Sunday, May 8, 2022


When my most recent heroine protests to the Dakota settler who wants to marry her,  "but will you respect me and my beliefs?" he protests that he will.  He explains the cruel experiences his family endured elsewhere finding work. (They arrived, like many others, starving and without experience, from Galway, Ireland.)  He, though, had persevered, proved up his land, and was now able offer her a good home. 

Jake, my hero, in need of a wife

The population of Dakota (from the official census in 1860) was 4,837, but immigrants going West sometimes came northward, swelling the population of Dakota to 11,776 in 1870.

If Jake's family had settled in Dakota, the boys would have found work as  miners, even as waves of immigrants poured into the Black Hills (1874).  Suddenly, Deadwood changed to a large, bustling city, one of the largest in the area.

The Black Hills

90% of immigrants to Dakota were English-speakers, though they'd had little work in Ireland, or even in England. Once relocated to Dakota, their experience grew and their skills were honored.  Cornish and Irish miners, especially, were sought after.

 Miners were often chosen for top-ranking jobs when they spoke English, being able to direct other workers underground.  The British had a different situation in Dakota, with sympathetic help coming from a wealthy independent family.  The concept was to help other British people become prosperous 'Gentlemen farmers', and the aid included Dakota farmers and hands-on experts working with newcomers.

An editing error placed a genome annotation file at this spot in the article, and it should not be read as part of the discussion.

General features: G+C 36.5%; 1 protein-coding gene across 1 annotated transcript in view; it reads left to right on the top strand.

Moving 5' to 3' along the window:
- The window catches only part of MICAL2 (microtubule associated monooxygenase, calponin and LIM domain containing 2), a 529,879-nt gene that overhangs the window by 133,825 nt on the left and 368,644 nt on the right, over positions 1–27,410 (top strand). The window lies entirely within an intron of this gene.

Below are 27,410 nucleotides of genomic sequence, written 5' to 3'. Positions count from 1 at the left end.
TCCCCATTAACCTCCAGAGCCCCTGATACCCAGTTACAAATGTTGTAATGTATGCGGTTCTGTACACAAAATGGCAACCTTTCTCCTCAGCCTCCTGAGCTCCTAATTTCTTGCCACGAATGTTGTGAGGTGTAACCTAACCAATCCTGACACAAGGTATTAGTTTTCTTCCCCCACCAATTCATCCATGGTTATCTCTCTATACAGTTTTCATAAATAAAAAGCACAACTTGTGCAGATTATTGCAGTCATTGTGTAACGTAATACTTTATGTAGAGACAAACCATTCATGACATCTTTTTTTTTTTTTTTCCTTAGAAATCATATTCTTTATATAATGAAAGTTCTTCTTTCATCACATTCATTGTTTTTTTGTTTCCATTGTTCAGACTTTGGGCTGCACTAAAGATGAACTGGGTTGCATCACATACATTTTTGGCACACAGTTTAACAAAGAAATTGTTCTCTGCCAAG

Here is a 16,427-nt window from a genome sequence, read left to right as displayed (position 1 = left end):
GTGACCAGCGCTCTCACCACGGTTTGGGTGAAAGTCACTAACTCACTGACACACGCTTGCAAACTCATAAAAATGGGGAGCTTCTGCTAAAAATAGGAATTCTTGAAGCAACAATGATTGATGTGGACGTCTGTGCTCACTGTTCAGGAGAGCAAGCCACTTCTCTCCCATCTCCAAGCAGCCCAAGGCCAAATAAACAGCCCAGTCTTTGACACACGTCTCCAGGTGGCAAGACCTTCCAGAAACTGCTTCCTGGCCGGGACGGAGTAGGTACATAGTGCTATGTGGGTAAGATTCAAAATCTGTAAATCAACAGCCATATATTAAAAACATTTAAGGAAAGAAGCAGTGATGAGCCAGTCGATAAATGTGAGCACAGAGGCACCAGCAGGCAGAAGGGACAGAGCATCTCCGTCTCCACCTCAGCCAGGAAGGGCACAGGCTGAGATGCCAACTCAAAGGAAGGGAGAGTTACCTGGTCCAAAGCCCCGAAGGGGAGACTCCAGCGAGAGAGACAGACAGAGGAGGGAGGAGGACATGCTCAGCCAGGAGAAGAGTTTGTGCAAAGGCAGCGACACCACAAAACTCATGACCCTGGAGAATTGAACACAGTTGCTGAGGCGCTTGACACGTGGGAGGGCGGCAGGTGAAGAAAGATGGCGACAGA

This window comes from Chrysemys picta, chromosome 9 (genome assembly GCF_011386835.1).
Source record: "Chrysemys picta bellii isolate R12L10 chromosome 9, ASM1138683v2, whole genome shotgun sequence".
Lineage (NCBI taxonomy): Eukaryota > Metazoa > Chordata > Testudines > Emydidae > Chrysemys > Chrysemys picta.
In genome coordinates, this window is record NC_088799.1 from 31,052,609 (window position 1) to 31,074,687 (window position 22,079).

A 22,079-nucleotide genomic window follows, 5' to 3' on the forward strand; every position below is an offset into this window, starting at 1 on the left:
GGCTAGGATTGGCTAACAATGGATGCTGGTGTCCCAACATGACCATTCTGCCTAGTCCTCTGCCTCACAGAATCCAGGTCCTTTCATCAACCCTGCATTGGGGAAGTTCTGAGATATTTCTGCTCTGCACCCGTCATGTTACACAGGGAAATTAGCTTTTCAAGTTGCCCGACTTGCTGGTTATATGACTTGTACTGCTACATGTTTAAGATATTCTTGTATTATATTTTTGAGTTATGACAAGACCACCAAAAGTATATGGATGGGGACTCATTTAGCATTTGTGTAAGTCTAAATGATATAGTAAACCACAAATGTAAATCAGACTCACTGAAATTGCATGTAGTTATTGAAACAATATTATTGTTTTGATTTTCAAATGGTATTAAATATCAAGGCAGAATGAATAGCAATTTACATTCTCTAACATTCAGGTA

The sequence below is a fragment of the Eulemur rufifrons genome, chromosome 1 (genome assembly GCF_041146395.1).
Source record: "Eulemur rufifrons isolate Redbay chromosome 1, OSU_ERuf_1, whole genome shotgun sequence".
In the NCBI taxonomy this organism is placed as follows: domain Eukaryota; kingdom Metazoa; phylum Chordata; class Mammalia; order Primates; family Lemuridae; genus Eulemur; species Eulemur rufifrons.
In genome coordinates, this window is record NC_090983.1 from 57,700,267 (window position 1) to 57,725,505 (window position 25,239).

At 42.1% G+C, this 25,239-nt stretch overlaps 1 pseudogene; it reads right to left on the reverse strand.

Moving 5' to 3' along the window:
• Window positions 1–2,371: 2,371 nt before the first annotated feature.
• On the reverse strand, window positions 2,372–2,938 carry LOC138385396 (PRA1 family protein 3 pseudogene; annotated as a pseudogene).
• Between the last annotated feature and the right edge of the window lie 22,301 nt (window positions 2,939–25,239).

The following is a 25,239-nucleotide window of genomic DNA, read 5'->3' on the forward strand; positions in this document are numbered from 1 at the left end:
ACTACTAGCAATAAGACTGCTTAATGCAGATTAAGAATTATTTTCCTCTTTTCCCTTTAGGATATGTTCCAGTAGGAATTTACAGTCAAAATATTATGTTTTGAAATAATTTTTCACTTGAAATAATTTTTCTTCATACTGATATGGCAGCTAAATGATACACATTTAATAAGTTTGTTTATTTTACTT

But Scandinavian immigrants were the largest numbers to Dakota, often coming in groups.  The census of these early 'waves' of Northern European immigration began in 1890, with  Norwegians listed as bringing the most people:  19,275.  Germans and others from the areas near Germany brought a slightly fewer number of people, with 18,188.  During the Dakota Boom, one European family was so enchanted with Dakota that they relocated!

Medora, Marquise de Mora

The Dakota Booms lasted roughly from 1873 -- after the Panic of 1873  had abated -- to 1890, and the boom suddenly stopped, when a great drought hit the plains. 

People with farming skills found work in the Dakotas as sheep herders and cowboys when Dakota was 'discovered' as cattle country.

The Homestead Act of 1862 had little influence.

Cowboys and hands camp in the Badlands

But the boom was cemented by the railroads.  First, the eastern areas were drenched with trains, then the smaller communities were reached.  Sources say that the railroad companies were tremendously rich, and had knowledge of where depots would be located.  Nonetheless, many people found jobs laying and maintaining those tracks.

Bismark rails across the Missouri

285 towns were platted during those years, and 135 had railroad a railroad terminus.

Prosperous Deadwood 1876

The Drought of 1890 that ended the Dakota Boom

One North Dakota college states that booms have continued since then, encouraging the population to swell (it's close to 700,000 now). 

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